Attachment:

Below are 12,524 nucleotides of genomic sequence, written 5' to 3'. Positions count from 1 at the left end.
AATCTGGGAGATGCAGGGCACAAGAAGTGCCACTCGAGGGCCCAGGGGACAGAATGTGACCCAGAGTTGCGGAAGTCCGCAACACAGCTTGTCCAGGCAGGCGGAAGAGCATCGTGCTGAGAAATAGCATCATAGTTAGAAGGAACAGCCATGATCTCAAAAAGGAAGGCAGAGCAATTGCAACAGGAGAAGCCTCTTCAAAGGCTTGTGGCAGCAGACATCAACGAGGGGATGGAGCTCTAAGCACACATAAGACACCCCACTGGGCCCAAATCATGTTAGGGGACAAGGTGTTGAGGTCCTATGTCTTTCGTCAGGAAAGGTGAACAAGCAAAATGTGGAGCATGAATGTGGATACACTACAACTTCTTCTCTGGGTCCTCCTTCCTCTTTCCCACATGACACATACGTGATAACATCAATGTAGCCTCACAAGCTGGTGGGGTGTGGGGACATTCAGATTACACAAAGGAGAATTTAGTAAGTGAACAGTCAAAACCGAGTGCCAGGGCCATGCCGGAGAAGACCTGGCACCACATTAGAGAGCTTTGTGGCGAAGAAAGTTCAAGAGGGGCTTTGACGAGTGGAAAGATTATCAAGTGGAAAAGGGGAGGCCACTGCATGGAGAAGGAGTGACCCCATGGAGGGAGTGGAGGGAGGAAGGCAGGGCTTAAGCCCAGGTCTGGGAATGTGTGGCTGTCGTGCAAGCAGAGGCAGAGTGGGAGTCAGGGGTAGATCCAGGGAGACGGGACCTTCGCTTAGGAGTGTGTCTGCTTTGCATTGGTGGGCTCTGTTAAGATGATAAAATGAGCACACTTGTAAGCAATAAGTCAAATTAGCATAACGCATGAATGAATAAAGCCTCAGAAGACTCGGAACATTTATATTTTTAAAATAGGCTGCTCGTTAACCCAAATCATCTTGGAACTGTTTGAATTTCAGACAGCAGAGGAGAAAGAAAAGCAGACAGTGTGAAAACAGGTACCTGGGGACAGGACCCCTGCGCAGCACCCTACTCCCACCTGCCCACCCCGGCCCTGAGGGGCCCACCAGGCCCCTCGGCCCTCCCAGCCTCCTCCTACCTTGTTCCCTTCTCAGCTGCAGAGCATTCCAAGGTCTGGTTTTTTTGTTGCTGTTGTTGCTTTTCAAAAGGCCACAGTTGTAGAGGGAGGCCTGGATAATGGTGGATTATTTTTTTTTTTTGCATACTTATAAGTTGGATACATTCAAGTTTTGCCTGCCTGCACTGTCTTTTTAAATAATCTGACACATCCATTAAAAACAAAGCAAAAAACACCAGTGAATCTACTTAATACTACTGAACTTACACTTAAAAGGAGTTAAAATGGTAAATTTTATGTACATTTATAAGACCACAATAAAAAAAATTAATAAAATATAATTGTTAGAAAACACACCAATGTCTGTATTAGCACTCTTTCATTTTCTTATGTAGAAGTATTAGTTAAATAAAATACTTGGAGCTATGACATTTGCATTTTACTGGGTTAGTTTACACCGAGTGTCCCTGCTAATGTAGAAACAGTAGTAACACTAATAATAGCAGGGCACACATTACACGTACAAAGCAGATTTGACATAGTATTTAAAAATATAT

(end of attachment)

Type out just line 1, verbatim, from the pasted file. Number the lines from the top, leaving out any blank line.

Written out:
Below are 12,524 nucleotides of genomic sequence, written 5' to 3'. Positions count from 1 at the left end.